Saturday, January 21, 2006

Confession is the New Black

It seems you just can't move for confessions at the moment. Shortly after Charles Kennedy kicked the bucket of political doom and the leader of the Lib Dems in the House of Lords confessing that he used to be an alcoholic, Mark Oaten quits the leadership race and then his Front Bench post after confessing (or being confessed - can you be confessed? - I think you can these days) to having a relationship with a 23 year old rent boy.

Now, I'm sorry that anyone is forced into doing anything by the scum tabloid media. And I'm sorry that a leading politician (like any of us had ever heard of him until about two weeks ago) has to struggle to maintain both a family and a healthy interest in younger men in the face of media outrage. However, can we just return to the 23 year old rent boy?

It's the rent boy bit that puzzles me. He's 23. He's not a boy. I assume he was getting a lot more than his rent paid, too. So why rent boy? Back to class I think. Though the story has yet to emerge, you can bet that the lad is not an Oxbridge graduate doing a little escort work on the side to pay his fees at the bar until he gets a place at a decent chambers. Oh no. Rent boy = working class = even worse than shagging some one a bit posher with whom you could chat about the absurdity of dashing for every division bell and what's on this week at the National.

Oh well.

On a more cheerful note the police have relieved Celebrity Big Brother's rubber faced bin sucker Pete Burns of his monkey skin coat.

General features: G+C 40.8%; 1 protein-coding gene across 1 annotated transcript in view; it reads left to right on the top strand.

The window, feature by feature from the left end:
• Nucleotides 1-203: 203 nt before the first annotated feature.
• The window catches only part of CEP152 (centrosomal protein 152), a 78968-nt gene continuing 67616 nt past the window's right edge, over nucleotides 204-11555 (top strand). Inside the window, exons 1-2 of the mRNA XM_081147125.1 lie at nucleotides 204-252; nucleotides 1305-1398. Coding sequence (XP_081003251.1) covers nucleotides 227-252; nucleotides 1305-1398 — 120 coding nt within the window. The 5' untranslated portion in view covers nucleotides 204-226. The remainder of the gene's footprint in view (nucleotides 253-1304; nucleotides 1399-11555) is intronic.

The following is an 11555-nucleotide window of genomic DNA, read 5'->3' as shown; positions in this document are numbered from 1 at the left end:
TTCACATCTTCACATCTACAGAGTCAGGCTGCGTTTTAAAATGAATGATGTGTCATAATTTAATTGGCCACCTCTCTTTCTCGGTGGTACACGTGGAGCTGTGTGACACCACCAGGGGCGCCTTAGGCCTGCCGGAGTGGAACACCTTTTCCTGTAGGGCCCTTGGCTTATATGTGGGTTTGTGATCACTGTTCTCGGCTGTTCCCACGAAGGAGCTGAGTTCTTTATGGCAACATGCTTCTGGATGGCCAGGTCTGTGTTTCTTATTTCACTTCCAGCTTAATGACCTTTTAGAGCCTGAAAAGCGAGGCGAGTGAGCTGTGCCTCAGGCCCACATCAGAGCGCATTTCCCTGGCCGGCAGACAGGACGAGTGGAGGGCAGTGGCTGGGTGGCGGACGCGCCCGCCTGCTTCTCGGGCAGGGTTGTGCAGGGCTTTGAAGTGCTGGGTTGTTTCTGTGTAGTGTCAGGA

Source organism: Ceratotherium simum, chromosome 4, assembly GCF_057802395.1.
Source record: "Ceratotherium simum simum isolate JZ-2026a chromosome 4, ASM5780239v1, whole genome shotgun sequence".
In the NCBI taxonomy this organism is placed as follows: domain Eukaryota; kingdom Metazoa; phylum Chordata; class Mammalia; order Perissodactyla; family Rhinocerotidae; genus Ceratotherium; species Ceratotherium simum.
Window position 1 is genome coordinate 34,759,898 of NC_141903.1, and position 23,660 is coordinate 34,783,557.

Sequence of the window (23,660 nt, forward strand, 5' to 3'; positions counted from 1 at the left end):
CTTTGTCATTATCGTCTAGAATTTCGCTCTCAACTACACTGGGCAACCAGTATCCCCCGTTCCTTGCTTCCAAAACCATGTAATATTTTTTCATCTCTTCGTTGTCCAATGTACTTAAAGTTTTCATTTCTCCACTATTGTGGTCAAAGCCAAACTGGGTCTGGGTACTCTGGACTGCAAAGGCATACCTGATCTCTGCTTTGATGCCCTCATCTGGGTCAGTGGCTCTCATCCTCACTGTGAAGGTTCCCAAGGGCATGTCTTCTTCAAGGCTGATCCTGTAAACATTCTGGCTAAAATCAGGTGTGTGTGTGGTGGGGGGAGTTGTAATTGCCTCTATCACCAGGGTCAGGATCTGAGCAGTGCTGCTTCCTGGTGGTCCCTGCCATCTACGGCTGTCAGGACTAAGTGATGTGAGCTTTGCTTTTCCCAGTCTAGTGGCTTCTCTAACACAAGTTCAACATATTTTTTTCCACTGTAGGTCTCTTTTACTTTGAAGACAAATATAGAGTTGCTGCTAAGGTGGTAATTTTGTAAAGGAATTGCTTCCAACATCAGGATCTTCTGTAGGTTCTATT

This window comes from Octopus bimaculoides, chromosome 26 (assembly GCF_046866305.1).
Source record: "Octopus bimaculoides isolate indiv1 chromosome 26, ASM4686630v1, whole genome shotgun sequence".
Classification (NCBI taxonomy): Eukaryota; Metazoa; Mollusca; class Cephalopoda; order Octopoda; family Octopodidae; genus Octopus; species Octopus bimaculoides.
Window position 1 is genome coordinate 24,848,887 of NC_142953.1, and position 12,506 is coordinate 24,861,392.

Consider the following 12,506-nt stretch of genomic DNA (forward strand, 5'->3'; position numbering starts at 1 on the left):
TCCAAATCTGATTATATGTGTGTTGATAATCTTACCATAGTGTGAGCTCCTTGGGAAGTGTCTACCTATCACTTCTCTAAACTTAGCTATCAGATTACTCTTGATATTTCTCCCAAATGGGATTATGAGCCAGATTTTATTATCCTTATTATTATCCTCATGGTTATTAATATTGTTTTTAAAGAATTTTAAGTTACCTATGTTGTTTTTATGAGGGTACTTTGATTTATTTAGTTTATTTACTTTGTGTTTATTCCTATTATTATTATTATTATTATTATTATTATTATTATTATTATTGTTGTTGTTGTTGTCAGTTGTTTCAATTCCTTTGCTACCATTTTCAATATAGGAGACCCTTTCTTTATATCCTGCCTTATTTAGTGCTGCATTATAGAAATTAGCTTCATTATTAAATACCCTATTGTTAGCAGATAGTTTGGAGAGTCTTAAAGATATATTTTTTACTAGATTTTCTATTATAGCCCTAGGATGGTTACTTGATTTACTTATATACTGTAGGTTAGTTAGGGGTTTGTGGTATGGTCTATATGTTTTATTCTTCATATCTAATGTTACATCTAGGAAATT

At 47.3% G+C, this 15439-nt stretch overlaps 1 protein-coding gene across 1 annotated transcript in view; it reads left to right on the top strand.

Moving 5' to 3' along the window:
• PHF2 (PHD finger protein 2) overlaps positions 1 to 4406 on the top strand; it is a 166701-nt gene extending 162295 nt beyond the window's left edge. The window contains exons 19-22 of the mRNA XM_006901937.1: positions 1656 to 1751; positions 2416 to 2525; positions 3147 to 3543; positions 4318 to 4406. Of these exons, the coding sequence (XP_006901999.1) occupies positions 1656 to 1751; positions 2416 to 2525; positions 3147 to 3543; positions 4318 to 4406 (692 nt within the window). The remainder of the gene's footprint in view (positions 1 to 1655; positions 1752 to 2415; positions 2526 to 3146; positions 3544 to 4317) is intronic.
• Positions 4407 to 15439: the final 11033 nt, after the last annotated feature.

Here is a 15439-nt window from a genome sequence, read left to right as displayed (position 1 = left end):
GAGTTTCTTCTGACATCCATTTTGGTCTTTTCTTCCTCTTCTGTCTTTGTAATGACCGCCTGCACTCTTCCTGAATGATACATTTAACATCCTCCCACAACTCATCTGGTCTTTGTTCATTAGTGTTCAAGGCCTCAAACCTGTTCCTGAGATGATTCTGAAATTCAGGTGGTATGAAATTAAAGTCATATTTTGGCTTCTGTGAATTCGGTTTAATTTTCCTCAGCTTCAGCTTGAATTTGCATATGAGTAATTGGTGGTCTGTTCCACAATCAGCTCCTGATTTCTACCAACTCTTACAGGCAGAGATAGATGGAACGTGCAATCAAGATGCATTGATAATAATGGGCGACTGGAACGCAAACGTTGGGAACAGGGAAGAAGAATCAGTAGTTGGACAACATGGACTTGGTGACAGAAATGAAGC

And on the subject of animal rights and politics, the BBC story about a Rat Snake adopting a guinea pig that was thrown into its cage to be dinner, set me thinking.

Who do they remind you of? Let me think; a snake featured reptile in a position where he is acting against instinct and conditioning in a weird and inexplicable relationship with a round faced hoarder of valuable goods... No, can't think. Must put a call through to Downing Street to find out - 'Operator, Number 10 or Number or 11 will do'.

A beautiful day today. I ran along the river to the Quays though only stayed out for half an hour or so and then walked into town. I've become strangely used to the site of the Beetham Tower through my bedroom window - it's just there, day and night - growing and getting taller and shinier and more worrying day by day.

And although I pass underneath it nearly every day, it was only on the way home from town that I took a close up to get the full size.

I really don't like the whole jutting out a bit half way up thing that's it's got going on. If I was on that side of the building, I would be afraid of the whole slice coming off and plummeting to the ground. Now that would be ok on the Deansgatge side where there is a nice row of ceramics, wooden flooring and bathroom appliance shops. But on the otgher side? Can you imagine the embarassment of plunging to your death infront of the Greater Manchester Exhibition Centre on one side and some really apalling bars on the other? No, me neither.


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